Over the next four years the project will work on building up the infrastructure so that by the end of the project the African partners will be able to maintain and improve the intra-regional African research network and its direct connection to international networks. The scheme should also accelerate the development of the Information Society in Africa, improving ordinary African’s access to IT and the global network.

Linking Africa and Europe

Last week saw an important step in improving research collaborations between Africa and Europe with the announcement of €14.75M of investment in the AfricaConnect project.

Modern collaborative research requires a stable and robust IT infrastructure. However African researchers interested in taking part in global research are finding that the current state of the available infrastructure in Africa is preventing them from being as active in international collaborations as they would like. AfricaConnect aims to remedy this by establishing a high-capacity Internet network for research and education in Southern and Eastern Africa. This will provide the region with a gateway to global research collaboration, making these collaborations as easy as possible.

The project brings together partners from all over Europe and Africa including the continent’s existing National Research and Education Networks (NRENs) alongside some of Europe’s. They are not alone, the project is being managed by DANTE (Delivery of Advanced Network Technology to Europe) with its counterparts the UbuntuNet Alliance and WACREN (West and Central African Research and Education Network). These three projects bring significant expertise in providing cutting edge networks and connecting European and African resources.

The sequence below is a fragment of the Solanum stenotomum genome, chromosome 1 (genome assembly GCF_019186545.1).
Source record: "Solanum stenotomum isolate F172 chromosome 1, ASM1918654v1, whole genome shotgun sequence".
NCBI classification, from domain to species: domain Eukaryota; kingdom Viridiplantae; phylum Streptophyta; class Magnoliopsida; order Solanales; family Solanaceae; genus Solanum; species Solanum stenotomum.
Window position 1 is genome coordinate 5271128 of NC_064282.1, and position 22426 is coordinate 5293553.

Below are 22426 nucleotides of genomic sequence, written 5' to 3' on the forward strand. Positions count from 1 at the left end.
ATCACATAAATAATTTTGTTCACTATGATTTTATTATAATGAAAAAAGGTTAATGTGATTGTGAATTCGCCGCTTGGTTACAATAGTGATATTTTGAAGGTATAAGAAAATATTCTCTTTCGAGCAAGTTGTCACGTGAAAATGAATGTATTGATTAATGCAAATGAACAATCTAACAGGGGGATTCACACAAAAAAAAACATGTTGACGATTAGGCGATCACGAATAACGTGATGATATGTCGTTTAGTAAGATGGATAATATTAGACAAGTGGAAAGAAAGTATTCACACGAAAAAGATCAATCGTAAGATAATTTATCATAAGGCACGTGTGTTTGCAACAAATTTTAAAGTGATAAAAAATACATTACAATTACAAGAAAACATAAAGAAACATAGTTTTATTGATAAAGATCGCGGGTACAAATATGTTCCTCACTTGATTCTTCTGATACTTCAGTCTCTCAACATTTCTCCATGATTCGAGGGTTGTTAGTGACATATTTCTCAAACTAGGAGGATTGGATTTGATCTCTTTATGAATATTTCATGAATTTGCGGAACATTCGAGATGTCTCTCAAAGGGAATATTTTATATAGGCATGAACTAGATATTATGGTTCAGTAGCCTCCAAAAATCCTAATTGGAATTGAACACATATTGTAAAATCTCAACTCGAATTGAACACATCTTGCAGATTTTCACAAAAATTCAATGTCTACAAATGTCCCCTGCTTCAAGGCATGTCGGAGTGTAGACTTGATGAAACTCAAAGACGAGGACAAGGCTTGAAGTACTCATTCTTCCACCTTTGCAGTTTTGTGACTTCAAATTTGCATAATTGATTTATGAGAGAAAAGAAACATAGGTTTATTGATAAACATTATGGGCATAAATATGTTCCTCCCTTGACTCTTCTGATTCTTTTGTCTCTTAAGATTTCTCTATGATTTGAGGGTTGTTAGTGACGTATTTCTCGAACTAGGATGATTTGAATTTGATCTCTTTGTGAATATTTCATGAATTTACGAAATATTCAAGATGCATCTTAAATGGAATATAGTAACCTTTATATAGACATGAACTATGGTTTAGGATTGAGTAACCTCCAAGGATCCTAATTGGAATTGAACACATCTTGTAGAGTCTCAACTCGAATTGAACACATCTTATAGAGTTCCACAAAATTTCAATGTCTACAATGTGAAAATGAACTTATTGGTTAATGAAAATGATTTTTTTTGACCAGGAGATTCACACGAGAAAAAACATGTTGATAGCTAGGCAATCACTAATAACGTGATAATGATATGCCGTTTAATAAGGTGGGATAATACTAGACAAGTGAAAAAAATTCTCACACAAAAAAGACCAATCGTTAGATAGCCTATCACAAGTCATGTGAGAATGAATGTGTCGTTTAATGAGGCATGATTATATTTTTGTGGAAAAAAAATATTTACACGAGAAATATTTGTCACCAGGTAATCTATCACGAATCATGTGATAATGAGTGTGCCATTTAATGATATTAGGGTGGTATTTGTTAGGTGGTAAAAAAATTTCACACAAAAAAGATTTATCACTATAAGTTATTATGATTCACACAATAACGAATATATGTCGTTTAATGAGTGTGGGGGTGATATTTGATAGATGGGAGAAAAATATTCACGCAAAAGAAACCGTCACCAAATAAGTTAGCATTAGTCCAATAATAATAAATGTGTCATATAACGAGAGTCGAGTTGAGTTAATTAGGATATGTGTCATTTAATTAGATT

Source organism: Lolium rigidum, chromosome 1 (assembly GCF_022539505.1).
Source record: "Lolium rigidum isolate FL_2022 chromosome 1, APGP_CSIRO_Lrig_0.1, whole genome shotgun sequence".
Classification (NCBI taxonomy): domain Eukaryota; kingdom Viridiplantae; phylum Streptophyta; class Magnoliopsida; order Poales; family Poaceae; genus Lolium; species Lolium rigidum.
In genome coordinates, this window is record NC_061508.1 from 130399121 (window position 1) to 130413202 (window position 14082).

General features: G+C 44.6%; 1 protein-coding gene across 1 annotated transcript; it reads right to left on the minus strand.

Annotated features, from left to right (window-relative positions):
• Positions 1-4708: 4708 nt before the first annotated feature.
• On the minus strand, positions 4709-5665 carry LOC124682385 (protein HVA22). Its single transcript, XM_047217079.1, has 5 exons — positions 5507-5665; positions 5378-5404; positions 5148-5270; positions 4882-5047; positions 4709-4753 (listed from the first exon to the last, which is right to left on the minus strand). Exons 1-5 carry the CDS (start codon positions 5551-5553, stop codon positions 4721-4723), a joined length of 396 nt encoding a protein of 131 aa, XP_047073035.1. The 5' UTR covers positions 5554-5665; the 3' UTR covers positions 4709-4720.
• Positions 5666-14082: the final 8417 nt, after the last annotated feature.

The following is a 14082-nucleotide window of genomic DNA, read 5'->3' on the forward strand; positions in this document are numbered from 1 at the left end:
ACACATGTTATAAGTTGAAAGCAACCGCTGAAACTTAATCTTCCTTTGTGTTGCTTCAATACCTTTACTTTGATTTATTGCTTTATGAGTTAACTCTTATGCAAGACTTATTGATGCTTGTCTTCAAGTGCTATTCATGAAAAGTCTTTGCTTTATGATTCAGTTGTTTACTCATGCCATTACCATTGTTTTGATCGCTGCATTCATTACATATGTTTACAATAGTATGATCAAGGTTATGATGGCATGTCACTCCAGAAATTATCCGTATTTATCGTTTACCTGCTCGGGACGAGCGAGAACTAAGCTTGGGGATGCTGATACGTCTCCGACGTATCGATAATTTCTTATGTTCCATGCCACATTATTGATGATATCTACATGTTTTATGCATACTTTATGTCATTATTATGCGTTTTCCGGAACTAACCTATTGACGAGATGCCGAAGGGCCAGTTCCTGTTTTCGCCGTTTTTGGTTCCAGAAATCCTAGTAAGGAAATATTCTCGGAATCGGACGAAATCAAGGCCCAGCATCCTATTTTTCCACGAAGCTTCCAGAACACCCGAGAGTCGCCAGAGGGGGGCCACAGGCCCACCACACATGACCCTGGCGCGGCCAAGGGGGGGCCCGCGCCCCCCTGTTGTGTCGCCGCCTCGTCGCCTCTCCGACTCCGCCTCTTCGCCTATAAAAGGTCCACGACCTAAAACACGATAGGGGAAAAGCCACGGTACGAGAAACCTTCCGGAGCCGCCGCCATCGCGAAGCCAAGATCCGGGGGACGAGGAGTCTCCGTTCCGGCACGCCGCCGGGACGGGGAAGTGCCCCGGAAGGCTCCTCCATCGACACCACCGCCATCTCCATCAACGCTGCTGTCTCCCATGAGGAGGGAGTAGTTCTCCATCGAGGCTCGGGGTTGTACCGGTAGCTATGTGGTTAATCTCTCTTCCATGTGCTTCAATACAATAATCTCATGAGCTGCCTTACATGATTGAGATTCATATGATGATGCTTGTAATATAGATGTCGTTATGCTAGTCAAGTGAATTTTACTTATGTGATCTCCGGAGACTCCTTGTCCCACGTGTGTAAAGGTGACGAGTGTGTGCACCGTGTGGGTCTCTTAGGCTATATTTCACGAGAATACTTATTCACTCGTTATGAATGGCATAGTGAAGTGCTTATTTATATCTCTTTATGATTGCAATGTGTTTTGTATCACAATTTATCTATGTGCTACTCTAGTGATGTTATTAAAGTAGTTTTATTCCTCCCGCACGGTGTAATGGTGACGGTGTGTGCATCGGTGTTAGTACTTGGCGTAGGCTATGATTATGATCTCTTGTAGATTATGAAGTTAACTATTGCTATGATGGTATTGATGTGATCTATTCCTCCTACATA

Over the next four years the project will work on building up the infrastructure so that by the end of the project the African partners will be able to maintain and improve the intra-regional African research network and its direct connection to international networks. The scheme should also accelerate the development of the Information Society in Africa, improving ordinary African’s access to IT and the global network.

Gearing up for IBERGRID’2011 in Santander

The 5th Iberian Grid Infrastructure conference – IBERGRID’2011 – will be held in Santander, Spain between 8-10 June 2011, at the Palacio de la Magdalena.

The event, hosted by the Advanced Computing and e-science Department at the Institute of Physics of Cantabria (CSIC-UC) and the Polytechnic University of Valencia, will focus on the on-going grid projects in development by Portuguese, Spanish and Latin American institutions.

“The IBERGRID conference has been established as the meeting point where researchers, technicians and developers of the area of distributed computing from Spain and Portugal gather once per year,” says Isabel Campos, chair of the conference’s organising committee.